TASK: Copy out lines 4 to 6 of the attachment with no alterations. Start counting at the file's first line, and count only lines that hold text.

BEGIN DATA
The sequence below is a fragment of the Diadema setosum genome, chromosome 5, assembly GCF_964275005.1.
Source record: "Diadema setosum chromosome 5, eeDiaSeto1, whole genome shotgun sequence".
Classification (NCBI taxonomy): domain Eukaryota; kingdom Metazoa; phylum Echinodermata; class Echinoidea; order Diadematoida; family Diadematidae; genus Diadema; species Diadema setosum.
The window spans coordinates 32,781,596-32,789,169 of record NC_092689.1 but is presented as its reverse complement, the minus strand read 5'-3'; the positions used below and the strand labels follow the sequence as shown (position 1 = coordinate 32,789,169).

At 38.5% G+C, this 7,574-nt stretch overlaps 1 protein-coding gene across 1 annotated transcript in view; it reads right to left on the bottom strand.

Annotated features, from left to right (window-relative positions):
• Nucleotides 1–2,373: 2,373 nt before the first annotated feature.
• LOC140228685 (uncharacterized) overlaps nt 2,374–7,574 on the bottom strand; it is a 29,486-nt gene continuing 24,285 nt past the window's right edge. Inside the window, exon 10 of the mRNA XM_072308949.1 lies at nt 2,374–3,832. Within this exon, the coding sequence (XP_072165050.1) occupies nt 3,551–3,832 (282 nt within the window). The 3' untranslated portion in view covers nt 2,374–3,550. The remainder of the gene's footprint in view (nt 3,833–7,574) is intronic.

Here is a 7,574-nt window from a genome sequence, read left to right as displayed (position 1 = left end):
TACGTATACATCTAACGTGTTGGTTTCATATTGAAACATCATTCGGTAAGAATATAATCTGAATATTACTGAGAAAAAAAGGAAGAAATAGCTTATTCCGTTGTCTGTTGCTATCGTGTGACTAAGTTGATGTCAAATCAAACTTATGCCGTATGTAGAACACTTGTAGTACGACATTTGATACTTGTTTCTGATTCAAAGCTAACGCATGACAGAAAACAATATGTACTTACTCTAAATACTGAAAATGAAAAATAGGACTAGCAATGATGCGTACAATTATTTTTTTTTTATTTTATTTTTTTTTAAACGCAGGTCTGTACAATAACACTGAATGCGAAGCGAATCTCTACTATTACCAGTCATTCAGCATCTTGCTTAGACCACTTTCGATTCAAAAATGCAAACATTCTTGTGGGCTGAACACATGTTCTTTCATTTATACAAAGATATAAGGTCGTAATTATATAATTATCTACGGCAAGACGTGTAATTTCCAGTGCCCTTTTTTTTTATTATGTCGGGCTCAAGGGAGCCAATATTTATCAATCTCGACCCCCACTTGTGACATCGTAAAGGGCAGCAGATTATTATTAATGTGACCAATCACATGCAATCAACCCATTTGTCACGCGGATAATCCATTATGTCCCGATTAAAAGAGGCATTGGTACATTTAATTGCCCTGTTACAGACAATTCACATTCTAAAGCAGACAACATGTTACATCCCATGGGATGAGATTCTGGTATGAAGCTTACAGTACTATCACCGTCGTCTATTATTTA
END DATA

The window spans coordinates 32,781,596-32,789,169 of record NC_092689.1 but is presented as its reverse complement, the minus strand read 5'-3'; the positions used below and the strand labels follow the sequence as shown (position 1 = coordinate 32,789,169).

At 38.5% G+C, this 7,574-nt stretch overlaps 1 protein-coding gene across 1 annotated transcript in view; it reads right to left on the bottom strand.

Annotated features, from left to right (window-relative positions):